Our View: Wards balance decisions


Few people know a place better than their neighborhood. Its the common denominator of life, a rock of familiarity in a fluid world. So when neighborhoods face change, its inhabitants should have a major voice in the transformation.
Its time to implement a ward system for the Alexandria Planning Commission. For too long the West End of Alexandria has been the neglected stepsister of the east side, despite being home to more taxpayers. 
The West End is the epicenter of future and current development in the city: the BRAC buildings at Mark Center will fuel high-density development amid some of the worst traffic congestion in the country; the Beauregard corridor is in the intermediate planning stages of a complete makeover; For several years City Hall has salivated at the chance to transform Landmark into a pedestrian friendly area despite snags along the way; The Mark Center Hilton was recently sold for $121 million with the areas redevelopment in mind; the Virginia Department of Transportation recently announced plans to build a ramp from I-395 to the BRAC structures.
All these developments represent change on the west side, change affecting human lives. The seven-member council-appointed planning commission, which vets such change and makes recommendations to the city council, has just two citizen members living west of Quaker Lane one just moved there which divides the city in two. The commissions decisions cannot be well-rounded with such a lopsided raitio.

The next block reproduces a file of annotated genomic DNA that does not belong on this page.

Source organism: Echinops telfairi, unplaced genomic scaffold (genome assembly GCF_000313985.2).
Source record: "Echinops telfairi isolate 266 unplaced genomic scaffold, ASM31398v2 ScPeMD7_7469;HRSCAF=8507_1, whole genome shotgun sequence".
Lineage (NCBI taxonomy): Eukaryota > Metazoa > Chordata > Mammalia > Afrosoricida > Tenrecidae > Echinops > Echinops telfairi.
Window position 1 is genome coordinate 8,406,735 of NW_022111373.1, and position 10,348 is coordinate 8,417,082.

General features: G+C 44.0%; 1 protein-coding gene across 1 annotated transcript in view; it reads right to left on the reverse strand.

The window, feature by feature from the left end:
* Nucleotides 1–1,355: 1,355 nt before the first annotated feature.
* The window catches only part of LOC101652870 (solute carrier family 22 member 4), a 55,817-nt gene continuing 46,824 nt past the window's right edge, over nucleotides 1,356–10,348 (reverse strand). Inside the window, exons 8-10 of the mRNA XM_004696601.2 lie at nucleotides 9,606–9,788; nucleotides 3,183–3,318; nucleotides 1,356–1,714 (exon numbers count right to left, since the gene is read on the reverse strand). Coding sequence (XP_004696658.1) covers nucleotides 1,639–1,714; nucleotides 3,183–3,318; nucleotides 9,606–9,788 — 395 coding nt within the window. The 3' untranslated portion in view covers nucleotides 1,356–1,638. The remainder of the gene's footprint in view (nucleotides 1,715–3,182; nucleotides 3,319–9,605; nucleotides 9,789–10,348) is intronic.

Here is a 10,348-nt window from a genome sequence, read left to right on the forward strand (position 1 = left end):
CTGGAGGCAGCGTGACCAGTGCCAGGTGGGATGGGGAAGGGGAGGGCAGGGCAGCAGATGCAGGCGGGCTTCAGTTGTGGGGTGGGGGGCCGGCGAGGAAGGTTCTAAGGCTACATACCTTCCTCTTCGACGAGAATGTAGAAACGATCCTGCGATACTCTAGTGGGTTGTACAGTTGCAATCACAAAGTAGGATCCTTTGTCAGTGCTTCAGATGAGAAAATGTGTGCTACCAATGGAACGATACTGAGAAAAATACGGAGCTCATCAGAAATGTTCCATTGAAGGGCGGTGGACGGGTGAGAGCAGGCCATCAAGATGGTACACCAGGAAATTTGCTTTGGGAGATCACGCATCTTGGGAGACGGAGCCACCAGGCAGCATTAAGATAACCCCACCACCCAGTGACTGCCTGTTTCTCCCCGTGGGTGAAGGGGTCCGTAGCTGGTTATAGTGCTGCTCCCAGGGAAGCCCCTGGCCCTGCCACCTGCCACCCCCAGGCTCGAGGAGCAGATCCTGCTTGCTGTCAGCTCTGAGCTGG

While civic experience is necessary for the job, so is the unique trait of being a homer. No one knows the plight of the West End better than West Enders, just as no one knows the plight of the Redskins better than Washington-area residents.
Voters elect the school board by ward to capitalize on each members innate knowledge of the area they represent, thus improving educational decisions affecting students. City council members should follow suit by balancing the commission geographically.
Old Town will always be the citys center, but the future lies in the frontier of the west. The decisions made should be reflective of the residents living there.